Reactions: Generally not relevant.

Survivability: Zhongli built for damage has a substantially weaker shield than one built for shielding. You can make up for that if your team allows you to use your Skill every 12s, or if you have C2. You might need to run a source of healing, either a true healer like Bennett or a small healer like Xingqiu or Gorou C4.

Buffs: Zhongli’s universal 20% resistance shred is very nice to have, but with a weaker shield you might have some downtime on it

Specialty: Removing Geo shields

Appendix B: Teams

This section will describe how various teams work. This section contains more abbreviations than usual, check the glossary for definitions.

Bennett – Sucrose – Xiangling – Xingqiu

Objective

Maximize the damage dealt by Xiangling’s Pyronado by giving her buffs, Energy and Hydro aura

Roles and Needs

  • Bennett: Buffer, Pyro Energy source
  • Sucrose: Buffer, damage, field time user
  • Xiangling: Damage, Hydro aura need, Pyro Energy need
  • Xingqiu: Hydro aura source, damage

Rotation

Fixed rotation (23-24s) with some flexibility. Tends to go a bit over the ideal 21-22s rotation because of the time needed to feed Bennett’s particles to Xiangling

Bennett EQ [1.7s] – Xingqiu EQN1 or EQEN1 [2.1-3.4s] – Xiangling EN1 [1.0s] – Sucrose EN1 [1.0s] – Xiangling Q [1.7s] – Sucrose attacks and Es until Guoba expires [8s] – Bennett E – Xiangling [1.6s] – Sucrose attacks [2.4s] – Bennett E – Xiangling [1.6s]. Total of 21.1-22.2s, or 23-24s with slack. Bennett E will be on cooldown at the start of the second rotation, so Bennett will start with a plain Q.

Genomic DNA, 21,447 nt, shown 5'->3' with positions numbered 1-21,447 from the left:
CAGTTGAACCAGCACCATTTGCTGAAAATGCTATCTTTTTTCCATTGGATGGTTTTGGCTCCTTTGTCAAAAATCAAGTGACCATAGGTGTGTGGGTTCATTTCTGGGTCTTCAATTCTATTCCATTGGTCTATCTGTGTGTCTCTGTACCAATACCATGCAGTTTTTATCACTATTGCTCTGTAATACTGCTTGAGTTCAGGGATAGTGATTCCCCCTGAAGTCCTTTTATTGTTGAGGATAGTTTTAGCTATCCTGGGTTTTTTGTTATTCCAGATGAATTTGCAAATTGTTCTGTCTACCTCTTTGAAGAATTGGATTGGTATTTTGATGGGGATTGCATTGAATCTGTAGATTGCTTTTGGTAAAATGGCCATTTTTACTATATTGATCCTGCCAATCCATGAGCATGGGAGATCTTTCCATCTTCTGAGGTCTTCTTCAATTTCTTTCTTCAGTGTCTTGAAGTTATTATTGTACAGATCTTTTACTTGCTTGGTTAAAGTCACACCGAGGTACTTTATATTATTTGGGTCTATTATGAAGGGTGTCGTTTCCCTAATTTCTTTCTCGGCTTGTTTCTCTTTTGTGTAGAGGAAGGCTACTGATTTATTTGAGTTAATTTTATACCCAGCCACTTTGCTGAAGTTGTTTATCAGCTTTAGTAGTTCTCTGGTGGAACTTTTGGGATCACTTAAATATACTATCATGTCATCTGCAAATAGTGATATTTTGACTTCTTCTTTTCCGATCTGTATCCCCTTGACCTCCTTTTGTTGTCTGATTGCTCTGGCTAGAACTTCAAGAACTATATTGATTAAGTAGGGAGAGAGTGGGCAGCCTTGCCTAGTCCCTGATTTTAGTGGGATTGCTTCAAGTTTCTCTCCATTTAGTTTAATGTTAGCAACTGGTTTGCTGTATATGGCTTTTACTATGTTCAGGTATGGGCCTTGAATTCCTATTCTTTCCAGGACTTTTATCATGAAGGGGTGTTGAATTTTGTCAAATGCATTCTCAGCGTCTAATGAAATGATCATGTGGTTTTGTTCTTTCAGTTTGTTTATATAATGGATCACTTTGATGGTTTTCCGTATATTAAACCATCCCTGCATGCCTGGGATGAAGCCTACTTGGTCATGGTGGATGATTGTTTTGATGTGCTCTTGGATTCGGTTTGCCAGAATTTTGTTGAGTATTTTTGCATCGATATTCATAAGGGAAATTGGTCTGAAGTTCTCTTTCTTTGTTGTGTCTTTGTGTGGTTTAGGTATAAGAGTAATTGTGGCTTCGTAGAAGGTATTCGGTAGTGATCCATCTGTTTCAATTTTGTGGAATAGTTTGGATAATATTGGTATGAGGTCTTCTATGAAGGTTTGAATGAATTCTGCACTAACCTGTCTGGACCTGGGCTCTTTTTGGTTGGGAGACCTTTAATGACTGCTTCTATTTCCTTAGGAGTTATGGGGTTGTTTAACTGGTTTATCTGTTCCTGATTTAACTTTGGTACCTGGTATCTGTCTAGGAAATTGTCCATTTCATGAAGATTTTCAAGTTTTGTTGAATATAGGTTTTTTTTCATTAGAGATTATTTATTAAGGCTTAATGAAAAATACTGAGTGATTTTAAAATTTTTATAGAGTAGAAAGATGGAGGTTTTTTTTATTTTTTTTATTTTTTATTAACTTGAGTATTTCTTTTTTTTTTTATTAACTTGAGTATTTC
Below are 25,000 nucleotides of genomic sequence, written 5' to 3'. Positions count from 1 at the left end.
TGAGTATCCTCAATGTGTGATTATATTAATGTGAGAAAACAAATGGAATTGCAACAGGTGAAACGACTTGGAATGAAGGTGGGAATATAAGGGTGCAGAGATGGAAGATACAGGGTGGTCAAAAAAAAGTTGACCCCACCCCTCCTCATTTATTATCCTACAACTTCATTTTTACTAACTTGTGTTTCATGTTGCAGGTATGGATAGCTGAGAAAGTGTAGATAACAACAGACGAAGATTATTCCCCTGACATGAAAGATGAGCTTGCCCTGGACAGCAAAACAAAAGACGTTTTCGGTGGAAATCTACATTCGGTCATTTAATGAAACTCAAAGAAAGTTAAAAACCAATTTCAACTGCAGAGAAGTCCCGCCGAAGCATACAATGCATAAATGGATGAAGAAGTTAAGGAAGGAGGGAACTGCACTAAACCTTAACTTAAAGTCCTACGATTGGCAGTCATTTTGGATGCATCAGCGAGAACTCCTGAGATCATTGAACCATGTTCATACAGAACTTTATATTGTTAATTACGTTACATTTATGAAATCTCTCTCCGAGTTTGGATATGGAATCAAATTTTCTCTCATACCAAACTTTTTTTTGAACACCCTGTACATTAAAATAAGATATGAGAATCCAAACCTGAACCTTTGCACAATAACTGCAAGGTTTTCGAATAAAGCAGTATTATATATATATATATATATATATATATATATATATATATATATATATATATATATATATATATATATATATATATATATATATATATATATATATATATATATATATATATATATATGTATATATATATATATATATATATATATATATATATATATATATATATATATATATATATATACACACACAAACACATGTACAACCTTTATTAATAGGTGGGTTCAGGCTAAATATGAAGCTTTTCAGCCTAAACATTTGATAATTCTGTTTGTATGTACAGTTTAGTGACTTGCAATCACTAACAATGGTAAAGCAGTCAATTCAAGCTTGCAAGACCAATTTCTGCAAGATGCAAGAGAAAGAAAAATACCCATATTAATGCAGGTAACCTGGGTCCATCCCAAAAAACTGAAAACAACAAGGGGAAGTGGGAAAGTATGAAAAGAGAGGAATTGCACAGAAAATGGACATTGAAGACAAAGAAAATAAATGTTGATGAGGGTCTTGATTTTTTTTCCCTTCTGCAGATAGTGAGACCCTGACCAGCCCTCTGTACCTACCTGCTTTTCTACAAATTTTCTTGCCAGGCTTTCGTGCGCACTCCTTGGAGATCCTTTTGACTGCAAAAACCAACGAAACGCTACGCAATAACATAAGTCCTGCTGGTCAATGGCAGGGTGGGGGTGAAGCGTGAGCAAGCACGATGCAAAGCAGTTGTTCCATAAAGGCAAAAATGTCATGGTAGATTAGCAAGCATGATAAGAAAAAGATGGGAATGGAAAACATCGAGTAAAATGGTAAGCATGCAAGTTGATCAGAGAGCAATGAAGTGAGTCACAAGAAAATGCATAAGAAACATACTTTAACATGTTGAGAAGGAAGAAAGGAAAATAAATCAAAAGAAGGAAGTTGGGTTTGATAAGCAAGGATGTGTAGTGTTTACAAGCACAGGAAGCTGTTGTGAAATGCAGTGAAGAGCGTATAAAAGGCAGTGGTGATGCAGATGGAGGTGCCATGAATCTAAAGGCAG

Buff Xiangling with Bennett Burst, Bennett 4NO, Sucrose VV Shred, Sucrose TTDS then snapshot all of that with Pyronado. Xingqiu’s Rain Swords enable it to trigger Vaporize. Sucrose can attack during this time, with her Swirls doing decent damage and sometimes Swirling Hydro to other enemies so they can be Vaporized. Wait until Guoba expires before you start using Bennett Es so you don’t overapply Pyro and break your Vaporizes. If Xingqiu isn’t C6, you might need to wait until Pyronado expires before using Bennett Es.

Energy

  • Bennett doesn’t care much about damage, so he can afford to feed his particles to Xiangling
  • Sucrose doesn’t Burst
  • Xiangling gets particles from Bennett. She wants to minimize the amount of ER she needs, but usually has to build ER anyway.
  • Xingqiu needs to support himself with Energy. He can do that with Sacrificial Sword or a lot of ER.

Reactions

Xingqiu can easily provide enough Hydro on a single target for Xiangling to trigger Vaporize. The team can’t reliably get Hydro aura on multiple targets, though.

Sucrose can VV Shred Pyro by using her E when Guoba is breathing fire, and Swirling that. Sucrose can VV Shred Hydro by Normal Attacking while Xingqiu’s Burst is active.

Sucrose doesn’t use her Burst because if it absorbs or Swirls Pyro, it can apply too much Pyro for Xingqiu to keep up.

Survivability

Bennett provides a lot of healing. Xingqiu adds in damage reduction and a bit more healing. The team is free to dodge whenever it wants without losing out on damage. All of this makes the team very good at staying alive.

Ideal environment

Because the team can’t reliably Vape against multiple targets, it works best in single-target fights. The team can easily deal with Cryo, Electro or Pyro Elemental shields.

Diona – Ganyu – Mona – Venti

Objective

Group enemies up with Venti, Freeze them, and deal a ton of damage with Ganyu’s Elemental Burst and Charged Shots. Ganyu’s Burst works particularly well against grouped enemies – if there are 4 enemies next to each other, each will receive an icicle, and each icicle will hit all 4 enemies, for a total of 16 damage instances.